Valentine’s Day may have come and gone, but that doesn’t mean the celebration of love has. At our Chikondi Community Center Valentine’s Day Party, we switched it up a bit this year. Rather than celebrate the typical relationship love, or even the trendy “Galentine’s Day,” we celebrated a love that impacts all else. The love we have for ourselves. Not a prideful or selfish way, but a dignity-affirming, worth-giving, life-speaking way. In a culture that tells a woman she can only become one when having a child, and once she is one, her only value is found in how she keeps her house, cares for her children, or serves her husband, self-worth isn’t really a thing. Women are involved in emotionally abusive relationships, not realizing that isn’t the “norm,” that a person should never be spoken to with words of hate, no matter the excuse. Some women in our program are even in physically abusive marriages, where they are taught to quiet down, to suppress their opinions and emotions, and perform their “woman” duties at home. Now we recognize that we can’t change these toxic happenings when many facets of them are woven in and out of culture. It’s a complicated issue and a difficult topic.
But what is neither complicated nor difficult is to take a Friday off and just speak life into our own souls. To appreciate ourselves. To gain confidence. To refuel and rest to be more effective in our own homes.
So for the woman who is the gossip of her community, who is constantly told that she should be ashamed of her past for having a child out of wedlock, she is reminded that she is worth loving, that her past does not define her, that those words do not shape her.
For the woman who is abused by her own husband, who is silenced by his dominance and manipulation, she gets to realize that she is more than her circumstances, that her worth isn’t defined by him.
For the woman who had to drop out of school and can’t cling to her accomplishments for her identity, she gets to see through the lenses of dignity to see that who she is matters. She has valued qualities within her that can and are impacting the world. She is enough.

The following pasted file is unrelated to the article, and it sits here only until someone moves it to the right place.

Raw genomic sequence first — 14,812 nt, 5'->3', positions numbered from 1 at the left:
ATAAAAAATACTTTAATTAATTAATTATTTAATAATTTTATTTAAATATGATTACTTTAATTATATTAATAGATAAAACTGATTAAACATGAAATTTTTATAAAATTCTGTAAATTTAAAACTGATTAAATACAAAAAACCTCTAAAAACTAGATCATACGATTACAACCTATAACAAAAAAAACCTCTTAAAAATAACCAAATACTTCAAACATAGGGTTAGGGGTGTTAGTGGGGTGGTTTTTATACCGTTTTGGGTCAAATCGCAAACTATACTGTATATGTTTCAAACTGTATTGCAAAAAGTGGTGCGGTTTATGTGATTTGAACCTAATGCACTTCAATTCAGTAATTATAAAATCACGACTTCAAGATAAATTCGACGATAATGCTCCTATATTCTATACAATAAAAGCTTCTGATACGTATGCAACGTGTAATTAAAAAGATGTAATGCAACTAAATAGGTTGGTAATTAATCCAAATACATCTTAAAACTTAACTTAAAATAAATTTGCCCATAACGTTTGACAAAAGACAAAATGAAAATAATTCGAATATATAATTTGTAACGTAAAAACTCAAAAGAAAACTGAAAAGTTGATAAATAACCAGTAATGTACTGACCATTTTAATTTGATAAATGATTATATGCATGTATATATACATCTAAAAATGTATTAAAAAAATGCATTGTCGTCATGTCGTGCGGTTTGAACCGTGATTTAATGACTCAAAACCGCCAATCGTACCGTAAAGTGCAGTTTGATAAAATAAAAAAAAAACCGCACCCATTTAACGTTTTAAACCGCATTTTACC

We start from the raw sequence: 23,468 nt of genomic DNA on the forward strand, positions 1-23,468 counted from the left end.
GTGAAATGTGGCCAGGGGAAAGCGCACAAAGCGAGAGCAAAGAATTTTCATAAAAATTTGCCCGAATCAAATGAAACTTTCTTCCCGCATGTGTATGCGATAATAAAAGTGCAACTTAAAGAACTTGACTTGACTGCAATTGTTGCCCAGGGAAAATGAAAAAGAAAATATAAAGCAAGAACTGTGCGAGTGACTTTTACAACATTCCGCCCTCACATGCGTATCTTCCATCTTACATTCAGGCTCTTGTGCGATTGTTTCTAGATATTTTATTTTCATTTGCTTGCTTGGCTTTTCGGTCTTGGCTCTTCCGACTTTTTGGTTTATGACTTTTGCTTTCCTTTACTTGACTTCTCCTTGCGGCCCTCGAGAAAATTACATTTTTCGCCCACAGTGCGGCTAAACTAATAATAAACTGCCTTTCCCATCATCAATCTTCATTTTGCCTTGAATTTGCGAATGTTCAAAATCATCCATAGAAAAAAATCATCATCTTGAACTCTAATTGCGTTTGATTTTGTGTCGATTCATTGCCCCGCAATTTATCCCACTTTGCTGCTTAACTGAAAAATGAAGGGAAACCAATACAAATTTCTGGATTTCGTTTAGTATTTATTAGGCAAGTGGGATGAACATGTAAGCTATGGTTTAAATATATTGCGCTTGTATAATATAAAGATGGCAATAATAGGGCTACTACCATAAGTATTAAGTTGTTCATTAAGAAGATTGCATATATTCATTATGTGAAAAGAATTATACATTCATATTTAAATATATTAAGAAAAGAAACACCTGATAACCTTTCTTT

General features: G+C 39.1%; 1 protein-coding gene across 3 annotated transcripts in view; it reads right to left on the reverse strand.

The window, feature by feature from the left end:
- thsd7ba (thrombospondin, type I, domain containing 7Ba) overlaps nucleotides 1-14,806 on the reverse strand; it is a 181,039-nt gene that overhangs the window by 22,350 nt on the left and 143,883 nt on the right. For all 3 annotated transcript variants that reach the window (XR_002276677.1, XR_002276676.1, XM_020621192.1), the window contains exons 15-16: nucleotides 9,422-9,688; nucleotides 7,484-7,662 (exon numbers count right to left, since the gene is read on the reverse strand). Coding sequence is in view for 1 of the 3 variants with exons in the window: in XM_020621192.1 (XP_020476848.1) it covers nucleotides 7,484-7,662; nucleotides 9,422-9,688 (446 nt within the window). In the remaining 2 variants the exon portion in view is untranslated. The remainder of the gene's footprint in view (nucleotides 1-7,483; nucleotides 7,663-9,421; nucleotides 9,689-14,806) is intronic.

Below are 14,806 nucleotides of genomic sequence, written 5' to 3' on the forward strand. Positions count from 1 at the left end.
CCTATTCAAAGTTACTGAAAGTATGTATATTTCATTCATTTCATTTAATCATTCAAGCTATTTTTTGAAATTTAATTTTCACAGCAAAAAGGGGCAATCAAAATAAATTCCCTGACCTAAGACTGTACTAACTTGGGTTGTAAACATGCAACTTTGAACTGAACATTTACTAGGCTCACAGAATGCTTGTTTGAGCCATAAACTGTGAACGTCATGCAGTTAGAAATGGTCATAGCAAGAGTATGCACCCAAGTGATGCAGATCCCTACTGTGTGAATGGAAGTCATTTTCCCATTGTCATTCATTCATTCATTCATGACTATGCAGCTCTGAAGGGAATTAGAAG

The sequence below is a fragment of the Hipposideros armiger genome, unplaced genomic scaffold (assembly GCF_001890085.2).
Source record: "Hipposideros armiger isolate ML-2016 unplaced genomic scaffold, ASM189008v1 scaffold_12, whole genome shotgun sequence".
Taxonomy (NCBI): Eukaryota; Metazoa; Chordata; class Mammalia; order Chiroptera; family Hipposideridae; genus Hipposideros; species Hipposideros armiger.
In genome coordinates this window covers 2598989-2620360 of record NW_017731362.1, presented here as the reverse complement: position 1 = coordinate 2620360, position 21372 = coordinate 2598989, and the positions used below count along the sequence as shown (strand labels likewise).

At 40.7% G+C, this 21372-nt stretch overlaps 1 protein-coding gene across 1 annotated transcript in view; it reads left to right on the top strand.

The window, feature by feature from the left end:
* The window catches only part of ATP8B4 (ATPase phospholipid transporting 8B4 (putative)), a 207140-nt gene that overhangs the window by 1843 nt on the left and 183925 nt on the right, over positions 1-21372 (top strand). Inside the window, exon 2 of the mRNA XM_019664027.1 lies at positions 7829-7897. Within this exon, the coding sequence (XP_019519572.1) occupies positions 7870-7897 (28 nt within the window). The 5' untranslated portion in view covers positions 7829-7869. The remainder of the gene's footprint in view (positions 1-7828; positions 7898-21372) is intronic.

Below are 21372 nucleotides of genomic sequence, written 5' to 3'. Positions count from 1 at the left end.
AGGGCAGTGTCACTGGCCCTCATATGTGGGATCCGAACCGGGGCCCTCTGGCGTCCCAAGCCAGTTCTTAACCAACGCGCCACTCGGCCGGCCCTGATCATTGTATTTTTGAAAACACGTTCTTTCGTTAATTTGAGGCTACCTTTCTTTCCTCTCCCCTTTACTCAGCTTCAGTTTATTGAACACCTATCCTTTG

And when I spoke these words of life and freedom over the ladies on Friday, I felt like I was also speaking them over myself, and over each one of you. Ladies, let’s kick those insecurities aside and celebrate who we are. Let’s stop looking to the right or to the left for indicators of how and who we should be, and instead celebrate who we were created to be: unique, inspiring, valued, worthy, loved, affirmed, enough. From over 6,000 miles away, there are 50 women who are embracing the beauty within them, and cheering you on to do so also.
While these blog posts are usually reports of what happens here for you to enjoy there, let’s make this one a bit different. Let’s connect the dots, let’s close the gap and realize that though cultures and miles (and an ocean) may separate us, deep down we’re all the same. We all wrestle with feeling like we’re enough in a world that tries to define us, with hearts that sometimes (lots of times) lie to us. Let’s recognize that there are beautiful, unique, purposed attributes in each one of us that can be used to bless the mess out of our families, our friends, and this world- but we’ll only get to if we see them clearly enough to embrace them.
What do you love about yourself? For me, I love that I am passionate (read: a driven, independent leader-type, but passionate sounds cuter). A quality that sometimes seems counter-cultural to the woman I believe I should be, yet a quality that has been placed within me for this very purpose. I can’t wait to hear what you love about yourself. Fill in the blanks with us: I love that I am _______. And go!
With love for each one of you uniquely beautiful ladies (and handsome gents), Amy + the ladies of CiH